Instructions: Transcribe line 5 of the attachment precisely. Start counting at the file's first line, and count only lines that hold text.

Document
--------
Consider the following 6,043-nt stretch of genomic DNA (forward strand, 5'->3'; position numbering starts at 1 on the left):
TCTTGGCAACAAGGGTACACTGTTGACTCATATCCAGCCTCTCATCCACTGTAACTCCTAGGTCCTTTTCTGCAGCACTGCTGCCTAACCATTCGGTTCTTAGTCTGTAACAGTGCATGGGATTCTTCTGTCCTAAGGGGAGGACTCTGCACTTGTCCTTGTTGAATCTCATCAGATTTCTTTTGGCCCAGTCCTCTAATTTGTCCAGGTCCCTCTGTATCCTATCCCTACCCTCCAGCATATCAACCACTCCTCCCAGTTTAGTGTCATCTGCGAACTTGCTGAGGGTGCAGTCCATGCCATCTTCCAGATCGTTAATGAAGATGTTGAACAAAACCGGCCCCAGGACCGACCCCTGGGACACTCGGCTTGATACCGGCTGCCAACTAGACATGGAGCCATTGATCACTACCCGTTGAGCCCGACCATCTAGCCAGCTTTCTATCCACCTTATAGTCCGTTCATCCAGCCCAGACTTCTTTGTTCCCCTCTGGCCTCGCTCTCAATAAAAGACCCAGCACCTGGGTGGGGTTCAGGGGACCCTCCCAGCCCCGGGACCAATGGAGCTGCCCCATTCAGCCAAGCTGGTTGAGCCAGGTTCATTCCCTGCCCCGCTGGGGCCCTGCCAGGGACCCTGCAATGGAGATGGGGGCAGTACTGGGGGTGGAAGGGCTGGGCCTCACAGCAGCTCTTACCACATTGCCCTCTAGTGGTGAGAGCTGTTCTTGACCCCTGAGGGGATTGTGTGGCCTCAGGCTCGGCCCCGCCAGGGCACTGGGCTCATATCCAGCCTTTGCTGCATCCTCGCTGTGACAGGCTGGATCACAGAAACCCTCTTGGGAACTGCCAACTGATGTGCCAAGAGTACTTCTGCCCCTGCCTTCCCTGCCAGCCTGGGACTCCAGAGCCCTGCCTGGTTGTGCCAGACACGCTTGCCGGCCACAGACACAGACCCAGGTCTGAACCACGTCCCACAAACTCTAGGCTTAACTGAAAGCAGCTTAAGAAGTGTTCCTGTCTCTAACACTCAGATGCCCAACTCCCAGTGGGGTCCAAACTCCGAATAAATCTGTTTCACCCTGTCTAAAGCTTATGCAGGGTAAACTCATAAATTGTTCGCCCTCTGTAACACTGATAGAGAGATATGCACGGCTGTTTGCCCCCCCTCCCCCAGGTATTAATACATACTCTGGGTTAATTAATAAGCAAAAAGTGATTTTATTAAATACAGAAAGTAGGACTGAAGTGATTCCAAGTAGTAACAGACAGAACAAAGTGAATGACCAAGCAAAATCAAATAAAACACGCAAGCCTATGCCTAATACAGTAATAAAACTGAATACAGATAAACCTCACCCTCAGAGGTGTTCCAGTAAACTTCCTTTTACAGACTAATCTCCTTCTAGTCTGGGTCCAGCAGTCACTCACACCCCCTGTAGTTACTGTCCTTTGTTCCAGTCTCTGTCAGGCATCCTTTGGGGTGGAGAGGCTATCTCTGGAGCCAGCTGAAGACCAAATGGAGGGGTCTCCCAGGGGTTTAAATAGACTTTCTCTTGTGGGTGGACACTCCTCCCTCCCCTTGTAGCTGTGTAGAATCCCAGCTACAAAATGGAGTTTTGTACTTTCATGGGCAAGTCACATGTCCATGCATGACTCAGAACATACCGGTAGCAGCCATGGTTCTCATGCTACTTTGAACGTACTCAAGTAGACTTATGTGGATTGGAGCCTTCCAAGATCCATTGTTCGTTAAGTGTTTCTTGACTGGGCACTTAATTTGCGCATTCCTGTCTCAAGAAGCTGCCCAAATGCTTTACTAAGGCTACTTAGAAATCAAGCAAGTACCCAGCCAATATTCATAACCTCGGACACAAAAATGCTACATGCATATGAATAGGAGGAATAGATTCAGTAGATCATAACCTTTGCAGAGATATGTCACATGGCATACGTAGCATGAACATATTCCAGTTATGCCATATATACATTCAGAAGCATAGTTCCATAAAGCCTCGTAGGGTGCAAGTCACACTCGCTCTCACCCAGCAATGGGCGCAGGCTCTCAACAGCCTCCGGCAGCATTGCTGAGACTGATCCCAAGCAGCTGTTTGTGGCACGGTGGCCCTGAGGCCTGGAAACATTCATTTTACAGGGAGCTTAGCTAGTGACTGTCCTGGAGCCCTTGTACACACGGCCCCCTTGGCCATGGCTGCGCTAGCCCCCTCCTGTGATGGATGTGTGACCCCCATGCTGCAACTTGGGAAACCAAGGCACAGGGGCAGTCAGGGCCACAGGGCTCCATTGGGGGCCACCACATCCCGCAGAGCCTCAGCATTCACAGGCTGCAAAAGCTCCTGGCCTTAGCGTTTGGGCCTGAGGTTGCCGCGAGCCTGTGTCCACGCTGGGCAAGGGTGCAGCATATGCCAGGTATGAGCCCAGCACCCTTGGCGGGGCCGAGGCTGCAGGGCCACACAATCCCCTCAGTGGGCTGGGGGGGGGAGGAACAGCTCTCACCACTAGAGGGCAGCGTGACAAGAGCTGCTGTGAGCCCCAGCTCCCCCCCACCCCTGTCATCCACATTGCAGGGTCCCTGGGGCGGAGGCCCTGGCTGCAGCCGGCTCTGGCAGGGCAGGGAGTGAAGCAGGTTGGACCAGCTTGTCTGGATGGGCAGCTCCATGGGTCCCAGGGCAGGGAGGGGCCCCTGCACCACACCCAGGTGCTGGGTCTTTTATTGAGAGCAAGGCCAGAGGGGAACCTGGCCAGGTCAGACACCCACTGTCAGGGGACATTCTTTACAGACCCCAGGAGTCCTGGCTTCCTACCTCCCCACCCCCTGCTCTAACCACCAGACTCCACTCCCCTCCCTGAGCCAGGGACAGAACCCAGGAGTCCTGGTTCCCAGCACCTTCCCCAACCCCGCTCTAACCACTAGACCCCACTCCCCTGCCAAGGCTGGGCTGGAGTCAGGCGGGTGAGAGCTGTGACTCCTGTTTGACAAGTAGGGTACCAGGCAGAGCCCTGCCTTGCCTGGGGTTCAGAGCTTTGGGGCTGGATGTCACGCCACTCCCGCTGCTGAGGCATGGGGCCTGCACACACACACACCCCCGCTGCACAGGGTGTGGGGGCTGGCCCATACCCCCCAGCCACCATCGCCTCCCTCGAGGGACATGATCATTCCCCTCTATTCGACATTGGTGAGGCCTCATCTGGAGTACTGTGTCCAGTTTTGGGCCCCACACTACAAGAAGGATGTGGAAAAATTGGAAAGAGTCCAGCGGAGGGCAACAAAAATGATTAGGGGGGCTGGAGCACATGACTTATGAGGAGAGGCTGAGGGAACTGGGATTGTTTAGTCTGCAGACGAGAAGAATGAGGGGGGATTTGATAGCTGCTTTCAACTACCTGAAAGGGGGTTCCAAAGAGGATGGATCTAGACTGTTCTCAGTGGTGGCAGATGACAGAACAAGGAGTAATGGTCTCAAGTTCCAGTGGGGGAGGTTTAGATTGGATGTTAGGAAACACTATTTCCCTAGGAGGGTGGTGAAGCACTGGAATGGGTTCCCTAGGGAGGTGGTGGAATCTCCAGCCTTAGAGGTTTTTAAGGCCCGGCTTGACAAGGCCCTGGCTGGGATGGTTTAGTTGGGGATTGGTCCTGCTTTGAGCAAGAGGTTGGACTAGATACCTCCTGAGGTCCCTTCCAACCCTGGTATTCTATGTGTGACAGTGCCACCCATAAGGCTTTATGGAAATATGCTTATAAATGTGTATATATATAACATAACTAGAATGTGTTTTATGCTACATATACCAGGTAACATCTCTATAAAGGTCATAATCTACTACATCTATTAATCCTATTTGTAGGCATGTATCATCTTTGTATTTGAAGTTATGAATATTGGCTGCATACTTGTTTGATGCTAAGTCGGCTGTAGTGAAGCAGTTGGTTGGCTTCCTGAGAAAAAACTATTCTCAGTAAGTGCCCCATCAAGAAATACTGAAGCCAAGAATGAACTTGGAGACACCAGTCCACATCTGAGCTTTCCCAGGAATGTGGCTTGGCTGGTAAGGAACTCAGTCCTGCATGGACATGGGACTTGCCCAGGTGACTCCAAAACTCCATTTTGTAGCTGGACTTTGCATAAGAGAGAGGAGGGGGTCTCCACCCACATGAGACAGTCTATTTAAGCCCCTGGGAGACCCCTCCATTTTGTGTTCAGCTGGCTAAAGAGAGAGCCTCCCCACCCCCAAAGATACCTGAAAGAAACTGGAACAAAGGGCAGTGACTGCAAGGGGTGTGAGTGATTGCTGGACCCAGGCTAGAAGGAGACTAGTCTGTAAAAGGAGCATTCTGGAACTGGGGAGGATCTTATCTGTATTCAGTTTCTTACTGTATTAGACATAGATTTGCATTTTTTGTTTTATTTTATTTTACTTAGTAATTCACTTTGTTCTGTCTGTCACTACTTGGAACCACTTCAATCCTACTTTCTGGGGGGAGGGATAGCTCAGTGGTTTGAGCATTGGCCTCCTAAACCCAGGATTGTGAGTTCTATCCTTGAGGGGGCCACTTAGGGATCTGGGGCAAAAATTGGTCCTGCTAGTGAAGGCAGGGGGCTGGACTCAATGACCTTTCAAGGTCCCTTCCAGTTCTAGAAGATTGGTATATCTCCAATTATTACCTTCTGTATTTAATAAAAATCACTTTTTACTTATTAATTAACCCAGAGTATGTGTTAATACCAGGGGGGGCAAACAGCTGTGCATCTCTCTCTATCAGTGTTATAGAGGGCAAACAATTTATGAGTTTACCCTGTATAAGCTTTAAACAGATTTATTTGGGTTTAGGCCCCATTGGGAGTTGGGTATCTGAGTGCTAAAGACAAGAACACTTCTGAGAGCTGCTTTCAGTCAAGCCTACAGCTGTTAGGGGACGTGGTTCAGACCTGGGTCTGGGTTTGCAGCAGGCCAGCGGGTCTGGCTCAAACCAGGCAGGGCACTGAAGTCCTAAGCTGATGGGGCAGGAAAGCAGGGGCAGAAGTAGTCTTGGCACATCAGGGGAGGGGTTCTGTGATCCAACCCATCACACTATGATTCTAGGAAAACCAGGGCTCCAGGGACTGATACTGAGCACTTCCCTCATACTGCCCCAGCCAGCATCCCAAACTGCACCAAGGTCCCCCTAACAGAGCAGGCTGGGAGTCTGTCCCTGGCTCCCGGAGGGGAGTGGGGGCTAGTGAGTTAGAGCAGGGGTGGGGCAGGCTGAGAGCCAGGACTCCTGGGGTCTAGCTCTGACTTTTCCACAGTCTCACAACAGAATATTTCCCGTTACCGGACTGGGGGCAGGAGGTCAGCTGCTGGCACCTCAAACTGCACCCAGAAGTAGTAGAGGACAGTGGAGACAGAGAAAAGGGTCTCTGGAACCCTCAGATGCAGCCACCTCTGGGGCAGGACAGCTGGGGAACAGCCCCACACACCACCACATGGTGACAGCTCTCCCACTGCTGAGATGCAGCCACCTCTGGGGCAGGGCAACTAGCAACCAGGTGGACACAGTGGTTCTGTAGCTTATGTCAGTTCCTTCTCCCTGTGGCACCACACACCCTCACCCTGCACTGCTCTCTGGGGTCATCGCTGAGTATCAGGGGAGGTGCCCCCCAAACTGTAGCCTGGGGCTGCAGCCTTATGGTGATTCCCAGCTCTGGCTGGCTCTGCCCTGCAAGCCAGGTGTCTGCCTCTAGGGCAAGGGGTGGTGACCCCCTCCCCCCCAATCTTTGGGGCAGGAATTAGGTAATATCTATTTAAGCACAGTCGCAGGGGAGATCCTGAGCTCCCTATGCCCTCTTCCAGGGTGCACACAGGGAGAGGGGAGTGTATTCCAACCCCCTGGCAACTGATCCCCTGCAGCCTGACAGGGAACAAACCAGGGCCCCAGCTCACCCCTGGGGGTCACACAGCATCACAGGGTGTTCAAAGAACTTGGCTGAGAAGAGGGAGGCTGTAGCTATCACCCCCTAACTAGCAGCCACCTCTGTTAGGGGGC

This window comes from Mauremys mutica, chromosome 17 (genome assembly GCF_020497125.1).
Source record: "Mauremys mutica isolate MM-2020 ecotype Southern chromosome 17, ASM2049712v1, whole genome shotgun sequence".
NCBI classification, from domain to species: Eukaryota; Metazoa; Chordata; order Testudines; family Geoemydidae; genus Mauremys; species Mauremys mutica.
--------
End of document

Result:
NCBI classification, from domain to species: Eukaryota; Metazoa; Chordata; order Testudines; family Geoemydidae; genus Mauremys; species Mauremys mutica.